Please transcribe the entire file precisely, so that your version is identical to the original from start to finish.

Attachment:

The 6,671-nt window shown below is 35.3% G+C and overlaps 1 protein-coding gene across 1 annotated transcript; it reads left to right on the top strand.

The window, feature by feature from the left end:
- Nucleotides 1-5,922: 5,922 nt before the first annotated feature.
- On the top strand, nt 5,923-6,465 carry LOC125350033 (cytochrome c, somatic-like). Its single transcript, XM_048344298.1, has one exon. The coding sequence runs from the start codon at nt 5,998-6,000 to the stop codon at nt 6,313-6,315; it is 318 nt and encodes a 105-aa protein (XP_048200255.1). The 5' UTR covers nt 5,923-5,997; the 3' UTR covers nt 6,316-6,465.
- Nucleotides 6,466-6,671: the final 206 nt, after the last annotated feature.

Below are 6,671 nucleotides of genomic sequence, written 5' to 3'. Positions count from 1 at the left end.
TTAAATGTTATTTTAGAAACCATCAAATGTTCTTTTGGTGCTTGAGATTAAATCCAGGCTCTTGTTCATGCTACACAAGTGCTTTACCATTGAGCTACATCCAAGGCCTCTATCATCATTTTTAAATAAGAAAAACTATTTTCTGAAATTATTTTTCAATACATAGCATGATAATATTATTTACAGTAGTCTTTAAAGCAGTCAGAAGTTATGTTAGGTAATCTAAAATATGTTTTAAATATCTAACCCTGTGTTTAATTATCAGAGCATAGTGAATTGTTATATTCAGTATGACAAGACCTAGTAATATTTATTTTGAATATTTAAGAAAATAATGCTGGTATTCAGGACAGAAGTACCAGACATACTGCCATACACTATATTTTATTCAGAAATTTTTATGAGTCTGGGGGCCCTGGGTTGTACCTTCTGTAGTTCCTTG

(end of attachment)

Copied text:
The 6,671-nt window shown below is 35.3% G+C and overlaps 1 protein-coding gene across 1 annotated transcript; it reads left to right on the top strand.

The window, feature by feature from the left end:
- Nucleotides 1-5,922: 5,922 nt before the first annotated feature.
- On the top strand, nt 5,923-6,465 carry LOC125350033 (cytochrome c, somatic-like). Its single transcript, XM_048344298.1, has one exon. The coding sequence runs from the start codon at nt 5,998-6,000 to the stop codon at nt 6,313-6,315; it is 318 nt and encodes a 105-aa protein (XP_048200255.1). The 5' UTR covers nt 5,923-5,997; the 3' UTR covers nt 6,316-6,465.
- Nucleotides 6,466-6,671: the final 206 nt, after the last annotated feature.

Below are 6,671 nucleotides of genomic sequence, written 5' to 3'. Positions count from 1 at the left end.
TTAAATGTTATTTTAGAAACCATCAAATGTTCTTTTGGTGCTTGAGATTAAATCCAGGCTCTTGTTCATGCTACACAAGTGCTTTACCATTGAGCTACATCCAAGGCCTCTATCATCATTTTTAAATAAGAAAAACTATTTTCTGAAATTATTTTTCAATACATAGCATGATAATATTATTTACAGTAGTCTTTAAAGCAGTCAGAAGTTATGTTAGGTAATCTAAAATATGTTTTAAATATCTAACCCTGTGTTTAATTATCAGAGCATAGTGAATTGTTATATTCAGTATGACAAGACCTAGTAATATTTATTTTGAATATTTAAGAAAATAATGCTGGTATTCAGGACAGAAGTACCAGACATACTGCCATACACTATATTTTATTCAGAAATTTTTATGAGTCTGGGGGCCCTGGGTTGTACCTTCTGTAGTTCCTTG